If I’ve painted a grim picture, it’s because the situation really is dire. Ten months into the pandemic (in the United States), we have no government support to help us, as individuals or organizations, meet these challenges. It is on us to put together creative solutions to keep women in the workforce. What might that look like?
Aside from issues in the workplace, there is reason to be concerned for higher rates of domestic violence since so many of us are spending more time than ever at home. While how much domestic violence may have increased with shelter-in-place or “lockdown” orders is unclear, a 20% increase, based on volumes to call centers, seems to be a conservative estimate. In one study, researchers looked at the injuries that people had when they sought care in the emergency department and found that these injuries were more severe than what might have previously brought people to the hospital. Another study estimated that the rate of femicide had doubled in the UK.
If I’ve painted a grim picture, it’s because the situation really is dire. Ten months into the pandemic (in the United States), we have no government support to help us, as individuals or organizations, meet these challenges. It is on us to put together creative solutions to keep women in the workforce. What might that look like? Here are four suggestions for healthcare organizations:
For healthcare workers, we need to start by making sure that we have enough PPE that fits people with all different sizes and shapes of faces.
The sacrifices asked of healthcare workers deserve remuneration. Hazard pay and medical school debt forgiveness won’t repay the families of healthcare workers who have died, but as those at the Brookings Institute have argued, it would be the right thing to do.
Healthcare organizations should consider providing housing for healthcare workers assigned to high-risk units so they don’t have the added stress of possibly infecting their family on top of what is already very challenging work.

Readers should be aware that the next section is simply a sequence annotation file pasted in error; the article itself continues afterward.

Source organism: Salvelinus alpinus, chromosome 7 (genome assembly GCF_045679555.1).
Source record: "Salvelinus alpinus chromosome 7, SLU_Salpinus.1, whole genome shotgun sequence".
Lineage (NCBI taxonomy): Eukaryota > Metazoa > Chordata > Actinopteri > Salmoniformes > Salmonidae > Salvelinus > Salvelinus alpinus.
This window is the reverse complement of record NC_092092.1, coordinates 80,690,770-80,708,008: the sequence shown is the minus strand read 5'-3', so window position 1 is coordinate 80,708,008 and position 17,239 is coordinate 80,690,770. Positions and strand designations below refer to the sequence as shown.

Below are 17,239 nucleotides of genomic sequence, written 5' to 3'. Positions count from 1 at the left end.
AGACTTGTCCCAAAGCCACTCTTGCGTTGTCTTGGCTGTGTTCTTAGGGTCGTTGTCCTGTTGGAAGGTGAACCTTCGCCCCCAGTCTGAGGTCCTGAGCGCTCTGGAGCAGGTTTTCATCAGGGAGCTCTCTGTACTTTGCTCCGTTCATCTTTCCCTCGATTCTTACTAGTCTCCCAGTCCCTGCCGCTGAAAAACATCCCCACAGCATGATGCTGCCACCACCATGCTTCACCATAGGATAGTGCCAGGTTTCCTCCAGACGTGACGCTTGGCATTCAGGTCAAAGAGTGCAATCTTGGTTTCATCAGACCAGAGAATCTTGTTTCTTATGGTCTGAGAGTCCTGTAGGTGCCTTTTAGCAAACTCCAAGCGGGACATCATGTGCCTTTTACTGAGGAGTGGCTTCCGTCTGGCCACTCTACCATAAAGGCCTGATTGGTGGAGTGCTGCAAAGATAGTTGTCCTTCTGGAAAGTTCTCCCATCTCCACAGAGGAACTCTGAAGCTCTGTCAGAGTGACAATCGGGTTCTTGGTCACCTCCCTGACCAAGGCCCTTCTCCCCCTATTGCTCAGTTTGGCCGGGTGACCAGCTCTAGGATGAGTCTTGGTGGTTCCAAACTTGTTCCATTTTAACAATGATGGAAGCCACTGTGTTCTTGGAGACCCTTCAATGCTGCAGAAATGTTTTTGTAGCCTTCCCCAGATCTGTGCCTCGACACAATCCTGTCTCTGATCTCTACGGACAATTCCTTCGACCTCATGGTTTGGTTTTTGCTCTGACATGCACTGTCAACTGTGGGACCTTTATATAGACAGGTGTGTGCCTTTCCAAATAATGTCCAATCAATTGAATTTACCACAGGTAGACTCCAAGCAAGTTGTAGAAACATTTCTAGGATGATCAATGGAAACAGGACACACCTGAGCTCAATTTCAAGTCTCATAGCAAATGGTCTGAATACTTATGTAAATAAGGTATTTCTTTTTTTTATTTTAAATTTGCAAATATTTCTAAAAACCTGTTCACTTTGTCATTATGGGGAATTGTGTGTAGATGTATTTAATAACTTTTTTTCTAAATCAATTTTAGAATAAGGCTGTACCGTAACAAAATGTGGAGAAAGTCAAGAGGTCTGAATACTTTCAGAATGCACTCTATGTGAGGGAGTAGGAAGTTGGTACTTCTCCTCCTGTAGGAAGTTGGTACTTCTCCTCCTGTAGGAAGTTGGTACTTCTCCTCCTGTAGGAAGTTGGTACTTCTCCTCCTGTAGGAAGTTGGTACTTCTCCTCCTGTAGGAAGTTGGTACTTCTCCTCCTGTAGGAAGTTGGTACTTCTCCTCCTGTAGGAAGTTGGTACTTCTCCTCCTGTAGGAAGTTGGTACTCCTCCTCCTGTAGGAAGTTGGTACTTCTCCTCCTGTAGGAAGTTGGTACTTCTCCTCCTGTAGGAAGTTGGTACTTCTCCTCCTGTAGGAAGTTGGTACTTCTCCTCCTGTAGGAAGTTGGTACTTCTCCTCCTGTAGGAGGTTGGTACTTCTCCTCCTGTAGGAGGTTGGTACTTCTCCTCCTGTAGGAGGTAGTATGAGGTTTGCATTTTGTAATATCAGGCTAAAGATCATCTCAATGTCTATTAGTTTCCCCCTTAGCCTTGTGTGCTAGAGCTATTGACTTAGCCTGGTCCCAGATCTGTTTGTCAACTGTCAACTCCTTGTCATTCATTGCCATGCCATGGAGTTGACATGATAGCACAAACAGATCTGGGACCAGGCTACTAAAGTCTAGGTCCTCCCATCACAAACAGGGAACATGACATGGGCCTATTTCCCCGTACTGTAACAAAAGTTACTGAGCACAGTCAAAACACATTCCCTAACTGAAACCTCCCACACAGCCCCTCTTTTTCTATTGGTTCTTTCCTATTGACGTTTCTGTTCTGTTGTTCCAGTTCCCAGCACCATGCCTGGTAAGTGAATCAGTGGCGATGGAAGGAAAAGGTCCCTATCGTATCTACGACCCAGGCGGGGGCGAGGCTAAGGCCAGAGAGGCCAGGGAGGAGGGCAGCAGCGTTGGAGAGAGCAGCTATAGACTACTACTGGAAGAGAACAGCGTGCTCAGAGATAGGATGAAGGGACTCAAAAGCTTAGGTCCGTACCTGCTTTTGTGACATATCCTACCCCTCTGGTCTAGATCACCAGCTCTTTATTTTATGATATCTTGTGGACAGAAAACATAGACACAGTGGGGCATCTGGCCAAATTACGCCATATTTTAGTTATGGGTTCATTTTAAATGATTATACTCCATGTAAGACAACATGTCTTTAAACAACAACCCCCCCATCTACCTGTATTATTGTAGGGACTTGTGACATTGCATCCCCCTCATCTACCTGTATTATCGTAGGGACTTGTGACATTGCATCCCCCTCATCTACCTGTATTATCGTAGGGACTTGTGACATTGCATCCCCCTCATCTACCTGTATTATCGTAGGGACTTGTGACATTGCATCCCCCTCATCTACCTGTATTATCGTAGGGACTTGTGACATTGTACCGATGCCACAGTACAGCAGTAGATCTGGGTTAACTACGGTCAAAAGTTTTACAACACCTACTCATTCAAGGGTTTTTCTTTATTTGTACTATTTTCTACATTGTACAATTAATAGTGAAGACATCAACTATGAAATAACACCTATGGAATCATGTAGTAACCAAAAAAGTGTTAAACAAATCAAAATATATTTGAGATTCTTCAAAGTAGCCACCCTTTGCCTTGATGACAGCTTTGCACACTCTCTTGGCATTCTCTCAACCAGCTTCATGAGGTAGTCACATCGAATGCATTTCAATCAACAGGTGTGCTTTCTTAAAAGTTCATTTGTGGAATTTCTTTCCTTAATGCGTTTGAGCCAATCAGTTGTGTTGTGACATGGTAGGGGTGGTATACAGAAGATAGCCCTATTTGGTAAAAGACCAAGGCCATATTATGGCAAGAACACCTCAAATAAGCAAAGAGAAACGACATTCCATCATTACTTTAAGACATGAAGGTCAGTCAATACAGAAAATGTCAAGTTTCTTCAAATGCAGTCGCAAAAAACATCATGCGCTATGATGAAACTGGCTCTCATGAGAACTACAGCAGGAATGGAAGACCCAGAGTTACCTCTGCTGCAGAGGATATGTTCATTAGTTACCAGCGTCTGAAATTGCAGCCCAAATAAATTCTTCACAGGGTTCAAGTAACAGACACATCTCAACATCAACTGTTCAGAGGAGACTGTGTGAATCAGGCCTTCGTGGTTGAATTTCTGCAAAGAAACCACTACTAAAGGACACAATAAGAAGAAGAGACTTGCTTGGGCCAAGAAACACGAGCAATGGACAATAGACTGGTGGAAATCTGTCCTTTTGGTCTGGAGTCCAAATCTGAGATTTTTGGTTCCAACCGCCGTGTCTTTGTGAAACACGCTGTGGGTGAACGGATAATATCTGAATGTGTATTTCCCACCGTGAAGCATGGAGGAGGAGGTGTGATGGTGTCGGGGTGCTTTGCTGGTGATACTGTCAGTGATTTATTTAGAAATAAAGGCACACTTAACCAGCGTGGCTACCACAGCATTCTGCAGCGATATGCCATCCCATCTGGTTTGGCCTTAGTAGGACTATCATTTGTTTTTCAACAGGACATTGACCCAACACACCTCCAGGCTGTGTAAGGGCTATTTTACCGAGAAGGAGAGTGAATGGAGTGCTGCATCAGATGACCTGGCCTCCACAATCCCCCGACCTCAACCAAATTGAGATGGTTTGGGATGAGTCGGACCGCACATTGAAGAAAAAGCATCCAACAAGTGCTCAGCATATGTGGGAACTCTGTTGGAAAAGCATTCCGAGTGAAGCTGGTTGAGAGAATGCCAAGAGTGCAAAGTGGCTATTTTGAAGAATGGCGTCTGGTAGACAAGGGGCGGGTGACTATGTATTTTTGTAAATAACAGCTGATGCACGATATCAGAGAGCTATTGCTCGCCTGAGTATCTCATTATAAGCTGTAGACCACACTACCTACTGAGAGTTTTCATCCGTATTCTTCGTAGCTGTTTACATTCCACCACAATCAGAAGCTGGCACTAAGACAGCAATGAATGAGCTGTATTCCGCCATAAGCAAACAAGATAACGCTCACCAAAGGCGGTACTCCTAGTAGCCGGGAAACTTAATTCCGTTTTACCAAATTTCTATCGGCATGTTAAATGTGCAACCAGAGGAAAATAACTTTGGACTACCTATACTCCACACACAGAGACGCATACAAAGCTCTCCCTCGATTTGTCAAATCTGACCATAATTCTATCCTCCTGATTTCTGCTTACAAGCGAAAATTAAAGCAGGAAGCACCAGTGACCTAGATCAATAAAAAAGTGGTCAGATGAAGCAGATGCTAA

Healthcare organizations should be more aware of the fact that not every healthcare worker may feel comfortable or safe taking care of patients with COVID-19. Some may have their own health issues that place them at increased risk of developing severe symptoms (for example, immunosuppression, advanced age, respiratory illness, etc), or they may care for someone who is at increased risk. We need to be creative with how people can contribute aside from direct patient care that may endanger their own lives. Perhaps they can take on more administrative or teaching roles or only care for non-COVID patients.
And three suggestions for all organizations:
Acknowledge that the pandemic has challenged our mental health in new and very difficult ways. Yoga, resilience, and mindfulness are not going to solve the mental health crisis we are in. If we are to empower employees to continue to do their best work, we need to validate their struggles and provide resources that will actually help. That could be more time off, free therapy, childcare (provided safely, perhaps in small pods), adjustment of productivity targets, etc.
Adjust productivity targets and performance reviews to be realistic and practical. We are no longer living in the pre-COVID world. Pretending we are is damaging to morale and, ultimately, engagement and productivity. Showing employees humanity and giving them grace now not only is the right thing to do. It will also pay off in spades in the future.
Even though the protests of the summer have faded, racism remains a destructive force in our society. No strategy to support women will be effective unless it embraces the importance of intersectionality.
It’s worth noting that these strategies would likely benefit all employees, not just those who have childcare or other caregiving responsibilities. We can do better for our workforce. Why not start now?